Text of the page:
As we tentatively bring our economy out of hibernation, the Government can rely on the common sense of businesses, employers and individuals to plan their own route back to safe operation. They know their staff, their customers and what is needed to get their businesses up-and-running better than any Whitehall mandarin. After all, throughout the lockdown we have seen many different industries adapt to maintain safe operation, from supermarkets to warehouses, and from big factories to high street butchers.

By staying open, businesses of all kinds have shown that they understand the responsibility they have to their employees, clients and the public at large.

Now, more and more businesses are starting to return, as return they must. This Government has provided unprecedented fiscal support for businesses, from tax deferments to the extended staff furlough scheme, protecting firms as the economy hibernates. Now, as we move to the next phase, it is right to give them the guidance they need without unnecessary regulation. I’m confident we can rely on the people who built the businesses of our region to shoulder their responsibility to help restart the economy safely.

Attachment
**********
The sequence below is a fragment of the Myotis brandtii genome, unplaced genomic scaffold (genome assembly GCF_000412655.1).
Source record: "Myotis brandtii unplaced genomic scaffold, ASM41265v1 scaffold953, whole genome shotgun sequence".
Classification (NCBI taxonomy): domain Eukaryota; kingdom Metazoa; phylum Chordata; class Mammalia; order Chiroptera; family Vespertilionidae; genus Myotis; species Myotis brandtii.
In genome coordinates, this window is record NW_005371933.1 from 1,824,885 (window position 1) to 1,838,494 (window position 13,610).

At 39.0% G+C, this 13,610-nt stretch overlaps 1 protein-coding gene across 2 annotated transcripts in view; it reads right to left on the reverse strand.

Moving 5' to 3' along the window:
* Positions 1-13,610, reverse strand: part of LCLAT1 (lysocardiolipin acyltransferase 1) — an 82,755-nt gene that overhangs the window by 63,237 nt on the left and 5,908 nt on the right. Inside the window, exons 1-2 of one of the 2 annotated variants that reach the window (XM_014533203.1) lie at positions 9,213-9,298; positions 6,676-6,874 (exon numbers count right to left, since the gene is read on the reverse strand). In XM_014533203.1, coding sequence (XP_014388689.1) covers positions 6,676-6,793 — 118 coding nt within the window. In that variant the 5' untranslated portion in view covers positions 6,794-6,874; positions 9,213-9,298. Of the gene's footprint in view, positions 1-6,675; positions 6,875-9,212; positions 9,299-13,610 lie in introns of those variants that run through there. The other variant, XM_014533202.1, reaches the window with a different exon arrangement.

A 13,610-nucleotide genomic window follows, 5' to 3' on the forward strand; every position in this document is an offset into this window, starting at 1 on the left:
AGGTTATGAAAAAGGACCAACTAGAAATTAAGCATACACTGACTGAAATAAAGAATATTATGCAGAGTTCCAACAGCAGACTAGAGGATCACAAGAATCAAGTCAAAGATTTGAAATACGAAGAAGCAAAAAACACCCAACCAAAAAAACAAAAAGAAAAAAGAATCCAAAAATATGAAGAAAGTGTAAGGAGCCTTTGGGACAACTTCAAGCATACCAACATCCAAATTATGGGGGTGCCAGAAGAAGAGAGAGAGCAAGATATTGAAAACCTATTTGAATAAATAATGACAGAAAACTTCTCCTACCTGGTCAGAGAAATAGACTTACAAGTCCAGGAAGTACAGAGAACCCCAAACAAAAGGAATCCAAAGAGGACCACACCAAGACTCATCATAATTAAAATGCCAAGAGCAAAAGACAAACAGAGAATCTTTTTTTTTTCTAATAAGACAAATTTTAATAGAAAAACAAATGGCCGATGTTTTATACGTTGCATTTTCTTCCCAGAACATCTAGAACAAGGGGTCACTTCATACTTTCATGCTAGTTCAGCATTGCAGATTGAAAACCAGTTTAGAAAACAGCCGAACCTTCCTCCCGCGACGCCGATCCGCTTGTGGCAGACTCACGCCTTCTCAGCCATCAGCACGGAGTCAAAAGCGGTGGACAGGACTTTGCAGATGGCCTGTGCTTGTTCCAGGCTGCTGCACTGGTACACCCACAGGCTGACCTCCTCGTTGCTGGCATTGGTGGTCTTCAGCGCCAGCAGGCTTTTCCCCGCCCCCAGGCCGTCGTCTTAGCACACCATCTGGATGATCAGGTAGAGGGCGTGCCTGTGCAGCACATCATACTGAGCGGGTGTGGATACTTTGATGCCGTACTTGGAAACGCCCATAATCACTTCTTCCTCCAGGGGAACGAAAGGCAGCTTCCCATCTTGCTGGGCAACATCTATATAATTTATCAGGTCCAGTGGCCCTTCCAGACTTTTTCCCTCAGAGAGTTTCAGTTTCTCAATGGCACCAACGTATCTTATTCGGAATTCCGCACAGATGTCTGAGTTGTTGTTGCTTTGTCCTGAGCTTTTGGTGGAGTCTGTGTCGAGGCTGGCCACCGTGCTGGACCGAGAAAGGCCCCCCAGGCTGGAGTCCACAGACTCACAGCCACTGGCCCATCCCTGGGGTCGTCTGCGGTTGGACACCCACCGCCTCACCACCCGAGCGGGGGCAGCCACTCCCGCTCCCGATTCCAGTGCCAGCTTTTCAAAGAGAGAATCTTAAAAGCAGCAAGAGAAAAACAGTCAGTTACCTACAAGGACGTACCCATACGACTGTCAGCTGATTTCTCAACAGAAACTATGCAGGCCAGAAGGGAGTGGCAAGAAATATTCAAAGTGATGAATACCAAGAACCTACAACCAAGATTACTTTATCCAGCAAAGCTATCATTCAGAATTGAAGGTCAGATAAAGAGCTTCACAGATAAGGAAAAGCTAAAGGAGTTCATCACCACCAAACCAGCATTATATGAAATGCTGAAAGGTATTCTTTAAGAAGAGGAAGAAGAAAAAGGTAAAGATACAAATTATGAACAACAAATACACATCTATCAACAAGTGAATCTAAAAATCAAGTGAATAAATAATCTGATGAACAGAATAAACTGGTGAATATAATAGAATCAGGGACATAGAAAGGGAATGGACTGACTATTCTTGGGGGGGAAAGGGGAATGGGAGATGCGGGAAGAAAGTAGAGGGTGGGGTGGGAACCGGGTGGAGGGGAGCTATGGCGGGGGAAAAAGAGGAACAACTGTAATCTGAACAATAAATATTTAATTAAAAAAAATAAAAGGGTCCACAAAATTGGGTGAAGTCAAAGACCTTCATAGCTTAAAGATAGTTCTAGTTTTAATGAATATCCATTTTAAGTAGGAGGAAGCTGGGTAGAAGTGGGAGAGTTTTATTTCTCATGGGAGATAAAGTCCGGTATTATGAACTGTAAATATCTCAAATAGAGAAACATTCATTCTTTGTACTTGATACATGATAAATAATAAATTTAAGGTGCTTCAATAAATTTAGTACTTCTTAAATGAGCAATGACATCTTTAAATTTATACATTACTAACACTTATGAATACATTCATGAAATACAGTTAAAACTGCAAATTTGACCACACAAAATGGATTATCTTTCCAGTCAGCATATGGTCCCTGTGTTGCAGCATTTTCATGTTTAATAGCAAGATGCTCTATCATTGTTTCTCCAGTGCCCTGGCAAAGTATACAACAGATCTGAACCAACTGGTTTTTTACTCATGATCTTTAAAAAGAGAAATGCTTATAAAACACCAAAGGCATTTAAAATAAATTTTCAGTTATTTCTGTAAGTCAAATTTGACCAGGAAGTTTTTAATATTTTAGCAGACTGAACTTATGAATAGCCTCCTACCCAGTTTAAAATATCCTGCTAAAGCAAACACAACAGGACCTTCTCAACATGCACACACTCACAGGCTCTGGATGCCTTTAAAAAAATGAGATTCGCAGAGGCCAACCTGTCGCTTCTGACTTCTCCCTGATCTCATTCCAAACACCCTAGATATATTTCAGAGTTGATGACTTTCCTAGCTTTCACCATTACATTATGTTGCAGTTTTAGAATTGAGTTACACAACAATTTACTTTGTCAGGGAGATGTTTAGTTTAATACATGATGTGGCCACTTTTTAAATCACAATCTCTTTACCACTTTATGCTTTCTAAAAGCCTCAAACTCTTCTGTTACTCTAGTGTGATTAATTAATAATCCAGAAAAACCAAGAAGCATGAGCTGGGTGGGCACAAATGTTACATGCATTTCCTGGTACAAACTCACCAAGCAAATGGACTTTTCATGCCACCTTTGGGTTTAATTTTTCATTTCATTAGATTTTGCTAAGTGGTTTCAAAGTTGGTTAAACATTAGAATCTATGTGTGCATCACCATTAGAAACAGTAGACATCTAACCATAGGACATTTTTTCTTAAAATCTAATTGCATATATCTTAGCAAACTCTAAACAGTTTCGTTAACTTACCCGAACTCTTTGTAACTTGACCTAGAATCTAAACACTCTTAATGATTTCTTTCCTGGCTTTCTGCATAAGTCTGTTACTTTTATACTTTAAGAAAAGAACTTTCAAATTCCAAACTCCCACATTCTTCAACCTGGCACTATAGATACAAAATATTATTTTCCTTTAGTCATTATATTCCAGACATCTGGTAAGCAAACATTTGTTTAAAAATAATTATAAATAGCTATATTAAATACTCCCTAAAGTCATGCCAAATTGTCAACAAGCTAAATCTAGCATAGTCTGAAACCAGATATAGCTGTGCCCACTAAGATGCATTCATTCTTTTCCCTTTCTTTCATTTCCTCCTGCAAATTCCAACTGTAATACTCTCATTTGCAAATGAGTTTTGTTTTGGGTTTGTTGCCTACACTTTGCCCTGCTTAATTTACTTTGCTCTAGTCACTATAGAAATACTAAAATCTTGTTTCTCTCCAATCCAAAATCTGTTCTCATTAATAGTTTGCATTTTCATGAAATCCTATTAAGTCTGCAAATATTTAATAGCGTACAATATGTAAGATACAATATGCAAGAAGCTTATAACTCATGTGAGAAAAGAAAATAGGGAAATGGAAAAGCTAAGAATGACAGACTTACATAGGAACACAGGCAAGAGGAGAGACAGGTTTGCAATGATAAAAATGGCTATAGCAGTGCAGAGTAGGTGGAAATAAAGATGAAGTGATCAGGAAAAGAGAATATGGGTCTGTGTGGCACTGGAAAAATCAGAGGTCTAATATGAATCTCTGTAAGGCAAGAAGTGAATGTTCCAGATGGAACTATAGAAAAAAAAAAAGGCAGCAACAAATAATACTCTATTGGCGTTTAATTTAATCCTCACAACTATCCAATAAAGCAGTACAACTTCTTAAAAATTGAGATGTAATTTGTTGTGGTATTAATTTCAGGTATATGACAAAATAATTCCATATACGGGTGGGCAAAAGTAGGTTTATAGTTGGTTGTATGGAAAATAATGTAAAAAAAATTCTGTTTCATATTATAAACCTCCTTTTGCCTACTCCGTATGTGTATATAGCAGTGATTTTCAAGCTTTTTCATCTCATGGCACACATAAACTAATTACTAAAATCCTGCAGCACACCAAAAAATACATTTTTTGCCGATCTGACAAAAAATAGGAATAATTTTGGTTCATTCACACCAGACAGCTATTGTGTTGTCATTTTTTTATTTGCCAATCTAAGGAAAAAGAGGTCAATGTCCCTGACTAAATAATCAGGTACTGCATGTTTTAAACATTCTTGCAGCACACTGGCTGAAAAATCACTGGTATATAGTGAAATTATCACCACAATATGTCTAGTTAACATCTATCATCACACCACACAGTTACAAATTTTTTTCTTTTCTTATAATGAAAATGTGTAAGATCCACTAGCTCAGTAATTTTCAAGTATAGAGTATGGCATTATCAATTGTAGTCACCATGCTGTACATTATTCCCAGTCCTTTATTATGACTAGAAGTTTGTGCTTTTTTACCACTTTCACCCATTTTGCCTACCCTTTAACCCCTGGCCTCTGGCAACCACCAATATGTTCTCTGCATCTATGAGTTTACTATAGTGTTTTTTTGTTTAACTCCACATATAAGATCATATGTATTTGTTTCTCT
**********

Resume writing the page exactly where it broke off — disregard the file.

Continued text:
Here in the West Midlands we are seeing construction resuming, the housing market restarting and our all-important car industry reviving – with 2,000 people returning to work at Jaguar Land Rover in Solihull.

Even those businesses that are furthest away from re-opening are planning how they will do so. From huge venues like the National Exhibition Centre to high street hair stylists and restaurants, bosses and owners are now considering how they will reopen their doors when Government guidance tells them the time is right.

That timing, as always, will be driven by the scientists and medics who have advised the Government throughout the outbreak. They, in turn, are led by the data coming out of our universities and hospitals as we work to avoid a second wave of the virus that would undo all that we have achieved through the lockdown. The NHS Nightingale Hospital at the NEC stands ready should there be a second wave.

In our region, the R rate is now 0.68 – considerable progress for a densely-populated region that has been badly affected by the outbreak. Another ready measure of progress in the West Midlands is the daily infection rate – now regularly under 50 – representing less than two per cent of the country.

Our NHS and its staff have demonstrated immense resilience and determination – ensuring that a significant proportion of urgent non-COVID treatments are still being completed by the University Hospitals Birmingham Trust. It is now possible to slowly, cautiously and conditionally move forward.

The Government has been criticised by some opposition politicians, who demand detailed instructions to direct people back to normality. They underestimate the British people and their willingness to play their own personal part in ending this crisis.

There is no doubt that we face huge challenges as we awaken from seven weeks of lockdown. The country has never been through this before. With clear guidance and diligent planning, we can allow the economy to open up as soon as is safely possible.